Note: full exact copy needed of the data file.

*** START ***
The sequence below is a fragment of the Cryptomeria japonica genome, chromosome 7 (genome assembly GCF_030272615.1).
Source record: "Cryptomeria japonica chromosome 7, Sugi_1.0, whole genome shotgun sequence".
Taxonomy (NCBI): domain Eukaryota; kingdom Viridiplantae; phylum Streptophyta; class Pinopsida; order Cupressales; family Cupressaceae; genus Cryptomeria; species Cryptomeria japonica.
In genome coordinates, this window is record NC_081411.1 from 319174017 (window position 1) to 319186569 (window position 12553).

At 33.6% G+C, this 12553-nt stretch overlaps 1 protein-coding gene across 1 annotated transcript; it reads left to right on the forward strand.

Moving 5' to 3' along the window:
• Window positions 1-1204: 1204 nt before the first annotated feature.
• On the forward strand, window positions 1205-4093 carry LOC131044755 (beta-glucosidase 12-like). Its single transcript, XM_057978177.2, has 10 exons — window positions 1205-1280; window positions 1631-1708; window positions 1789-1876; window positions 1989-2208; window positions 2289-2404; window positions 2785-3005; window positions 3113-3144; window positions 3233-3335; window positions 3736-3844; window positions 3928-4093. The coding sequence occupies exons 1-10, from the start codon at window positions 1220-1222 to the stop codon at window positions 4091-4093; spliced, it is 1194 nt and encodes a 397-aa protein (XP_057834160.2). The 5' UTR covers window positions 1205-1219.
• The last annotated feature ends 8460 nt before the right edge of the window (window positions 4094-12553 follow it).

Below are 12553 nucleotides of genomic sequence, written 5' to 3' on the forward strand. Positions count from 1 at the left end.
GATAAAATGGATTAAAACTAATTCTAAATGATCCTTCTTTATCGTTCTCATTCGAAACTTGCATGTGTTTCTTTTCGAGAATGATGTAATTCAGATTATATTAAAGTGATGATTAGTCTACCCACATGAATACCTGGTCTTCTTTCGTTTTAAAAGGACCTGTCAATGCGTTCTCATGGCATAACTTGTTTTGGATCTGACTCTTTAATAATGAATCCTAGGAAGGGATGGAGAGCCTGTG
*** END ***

The sequence below is a fragment of the Cryptomeria japonica genome, chromosome 7 (genome assembly GCF_030272615.1).
Source record: "Cryptomeria japonica chromosome 7, Sugi_1.0, whole genome shotgun sequence".
Taxonomy (NCBI): domain Eukaryota; kingdom Viridiplantae; phylum Streptophyta; class Pinopsida; order Cupressales; family Cupressaceae; genus Cryptomeria; species Cryptomeria japonica.
In genome coordinates, this window is record NC_081411.1 from 319174017 (window position 1) to 319186569 (window position 12553).

At 33.6% G+C, this 12553-nt stretch overlaps 1 protein-coding gene across 1 annotated transcript; it reads left to right on the forward strand.

Moving 5' to 3' along the window:
• Window positions 1-1204: 1204 nt before the first annotated feature.
• On the forward strand, window positions 1205-4093 carry LOC131044755 (beta-glucosidase 12-like). Its single transcript, XM_057978177.2, has 10 exons — window positions 1205-1280; window positions 1631-1708; window positions 1789-1876; window positions 1989-2208; window positions 2289-2404; window positions 2785-3005; window positions 3113-3144; window positions 3233-3335; window positions 3736-3844; window positions 3928-4093. The coding sequence occupies exons 1-10, from the start codon at window positions 1220-1222 to the stop codon at window positions 4091-4093; spliced, it is 1194 nt and encodes a 397-aa protein (XP_057834160.2). The 5' UTR covers window positions 1205-1219.
• The last annotated feature ends 8460 nt before the right edge of the window (window positions 4094-12553 follow it).

Below are 12553 nucleotides of genomic sequence, written 5' to 3' on the forward strand. Positions count from 1 at the left end.
GATAAAATGGATTAAAACTAATTCTAAATGATCCTTCTTTATCGTTCTCATTCGAAACTTGCATGTGTTTCTTTTCGAGAATGATGTAATTCAGATTATATTAAAGTGATGATTAGTCTACCCACATGAATACCTGGTCTTCTTTCGTTTTAAAAGGACCTGTCAATGCGTTCTCATGGCATAACTTGTTTTGGATCTGACTCTTTAATAATGAATCCTAGGAAGGGATGGAGAGCCTGTG